CB - Marinus Stankevicius (Padania / Crema)

The 36-year-old former Lithuania international rolled back the years with impressive displays at the back. Stankevicius showed fine intelligence and ball-reading ability and was excellent at bringing the ball out of defence to start attacks.

CB - Serhan Onet (Northern Cyprus / Cetinkaya)

Onet has been a man mountain at the heart of the Northern Cyprus defence. He did not lose a signal physical battle and was the captain of a side that had clear team spirit and unity. 

LB - Yoo Jun Kang (United Koreans in Japan / Monroe Mustangs)

20-year-old Yoo impressed at left-back both defensively and offensively. At the back, he was composed, strong and good in the air, going forward he was quick and dangerous with his crossing and darting runs.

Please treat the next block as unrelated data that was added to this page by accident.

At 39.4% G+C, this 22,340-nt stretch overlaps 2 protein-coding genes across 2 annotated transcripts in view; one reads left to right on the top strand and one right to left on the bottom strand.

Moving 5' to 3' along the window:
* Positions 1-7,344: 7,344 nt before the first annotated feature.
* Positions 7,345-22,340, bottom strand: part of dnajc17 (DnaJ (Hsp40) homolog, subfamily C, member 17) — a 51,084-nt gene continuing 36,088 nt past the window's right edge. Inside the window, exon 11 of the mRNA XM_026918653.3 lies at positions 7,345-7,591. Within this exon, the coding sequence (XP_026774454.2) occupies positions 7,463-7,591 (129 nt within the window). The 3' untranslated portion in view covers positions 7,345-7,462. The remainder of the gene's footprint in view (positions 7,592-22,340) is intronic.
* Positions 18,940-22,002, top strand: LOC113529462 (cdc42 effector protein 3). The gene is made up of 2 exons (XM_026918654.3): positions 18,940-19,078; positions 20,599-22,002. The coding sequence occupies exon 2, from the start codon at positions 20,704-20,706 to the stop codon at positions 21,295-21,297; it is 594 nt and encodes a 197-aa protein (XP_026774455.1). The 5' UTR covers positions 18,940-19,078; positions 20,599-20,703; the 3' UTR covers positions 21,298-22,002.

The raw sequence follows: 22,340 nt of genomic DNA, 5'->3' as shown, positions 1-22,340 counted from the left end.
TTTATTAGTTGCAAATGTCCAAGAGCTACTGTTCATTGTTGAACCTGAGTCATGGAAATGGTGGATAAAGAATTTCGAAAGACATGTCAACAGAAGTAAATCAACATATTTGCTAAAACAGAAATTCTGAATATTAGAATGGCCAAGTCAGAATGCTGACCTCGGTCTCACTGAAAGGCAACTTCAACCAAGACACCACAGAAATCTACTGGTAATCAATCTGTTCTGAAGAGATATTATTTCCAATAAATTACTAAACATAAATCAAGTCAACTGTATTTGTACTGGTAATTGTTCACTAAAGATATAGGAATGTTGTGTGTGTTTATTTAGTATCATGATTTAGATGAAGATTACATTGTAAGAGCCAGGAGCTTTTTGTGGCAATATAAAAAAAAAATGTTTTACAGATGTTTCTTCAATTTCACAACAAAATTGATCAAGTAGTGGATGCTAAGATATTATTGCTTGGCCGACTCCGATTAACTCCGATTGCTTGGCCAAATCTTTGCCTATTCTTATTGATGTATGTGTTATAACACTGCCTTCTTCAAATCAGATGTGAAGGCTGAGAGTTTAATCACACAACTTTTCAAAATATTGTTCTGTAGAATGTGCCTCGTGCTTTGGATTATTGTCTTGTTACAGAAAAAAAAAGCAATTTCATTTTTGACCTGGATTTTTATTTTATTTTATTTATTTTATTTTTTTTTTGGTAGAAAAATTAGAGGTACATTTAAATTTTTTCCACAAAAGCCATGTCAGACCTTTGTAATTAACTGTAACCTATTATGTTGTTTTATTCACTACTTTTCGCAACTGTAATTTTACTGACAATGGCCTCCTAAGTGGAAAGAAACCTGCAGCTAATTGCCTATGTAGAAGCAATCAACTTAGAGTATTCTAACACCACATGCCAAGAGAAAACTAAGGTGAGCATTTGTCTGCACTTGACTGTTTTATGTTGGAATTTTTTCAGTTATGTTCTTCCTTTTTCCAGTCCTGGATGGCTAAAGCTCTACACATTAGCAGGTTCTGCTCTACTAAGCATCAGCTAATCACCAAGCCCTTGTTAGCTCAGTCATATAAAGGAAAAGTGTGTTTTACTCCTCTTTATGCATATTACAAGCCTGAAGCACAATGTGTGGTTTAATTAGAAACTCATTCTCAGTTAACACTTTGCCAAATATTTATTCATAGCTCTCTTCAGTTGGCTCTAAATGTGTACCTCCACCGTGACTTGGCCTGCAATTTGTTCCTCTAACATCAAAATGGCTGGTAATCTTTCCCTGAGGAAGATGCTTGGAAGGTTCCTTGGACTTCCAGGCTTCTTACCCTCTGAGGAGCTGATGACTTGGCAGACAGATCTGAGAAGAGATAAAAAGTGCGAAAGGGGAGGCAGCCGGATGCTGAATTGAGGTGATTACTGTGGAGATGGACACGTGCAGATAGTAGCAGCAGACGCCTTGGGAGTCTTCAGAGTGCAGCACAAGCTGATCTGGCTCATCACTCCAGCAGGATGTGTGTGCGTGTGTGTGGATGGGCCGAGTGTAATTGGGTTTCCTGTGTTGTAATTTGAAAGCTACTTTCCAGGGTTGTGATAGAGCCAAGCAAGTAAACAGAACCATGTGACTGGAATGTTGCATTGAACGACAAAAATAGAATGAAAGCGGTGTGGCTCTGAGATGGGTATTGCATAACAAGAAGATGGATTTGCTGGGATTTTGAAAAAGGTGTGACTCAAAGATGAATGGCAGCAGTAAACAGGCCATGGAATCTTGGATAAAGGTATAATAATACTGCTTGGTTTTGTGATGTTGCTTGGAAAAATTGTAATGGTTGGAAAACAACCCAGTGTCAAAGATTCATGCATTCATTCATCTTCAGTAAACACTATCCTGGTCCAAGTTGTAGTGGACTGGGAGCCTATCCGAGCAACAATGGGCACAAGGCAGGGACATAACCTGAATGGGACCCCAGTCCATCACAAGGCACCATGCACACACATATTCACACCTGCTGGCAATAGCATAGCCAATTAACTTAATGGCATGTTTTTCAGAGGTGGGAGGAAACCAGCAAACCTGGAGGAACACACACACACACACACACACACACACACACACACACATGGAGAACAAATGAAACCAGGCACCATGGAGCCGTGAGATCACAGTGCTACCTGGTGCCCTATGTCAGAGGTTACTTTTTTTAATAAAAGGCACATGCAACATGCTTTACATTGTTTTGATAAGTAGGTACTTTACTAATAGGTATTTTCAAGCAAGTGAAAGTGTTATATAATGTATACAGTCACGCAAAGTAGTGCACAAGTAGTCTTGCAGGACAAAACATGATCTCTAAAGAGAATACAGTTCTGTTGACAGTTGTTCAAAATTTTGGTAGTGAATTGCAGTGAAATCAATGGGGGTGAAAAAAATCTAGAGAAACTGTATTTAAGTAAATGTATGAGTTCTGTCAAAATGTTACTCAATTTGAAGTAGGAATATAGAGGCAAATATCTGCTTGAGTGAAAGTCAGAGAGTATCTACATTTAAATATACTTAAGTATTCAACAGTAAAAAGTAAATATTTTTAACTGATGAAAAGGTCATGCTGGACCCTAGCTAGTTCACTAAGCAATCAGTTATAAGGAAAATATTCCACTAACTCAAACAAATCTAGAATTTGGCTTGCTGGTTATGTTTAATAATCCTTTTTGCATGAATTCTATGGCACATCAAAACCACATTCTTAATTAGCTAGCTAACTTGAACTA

RM - Maxwell Oldham (Cascadia / Corinthian Casuals)

As stated before, Oldham, was in my opinion, the best player in the tournament. A fine attacking outlet, he will be key to any future Cascadian success. 

CM - Gyorgy Toma (Karpatalja / Cigand)

The jewel in Karpatalja's crown. Toma seemed to have the ball glued to his feet and had a good burst of pace, allowing him to score some cracking goals and play a big part in assisting others at crucial moments. He scored his penalty in the final, too. 

CM - Istvan Sandor (Karpatalja / Cegledi)

Now, 32, Sandor who plays in the Hungarian second tier was the ticking metronome at the heart of the Karpatalja side. He was calm and composed and dictated games from the centre of the pitch with remarkable intelligence and quantity, aided by amazing stamina.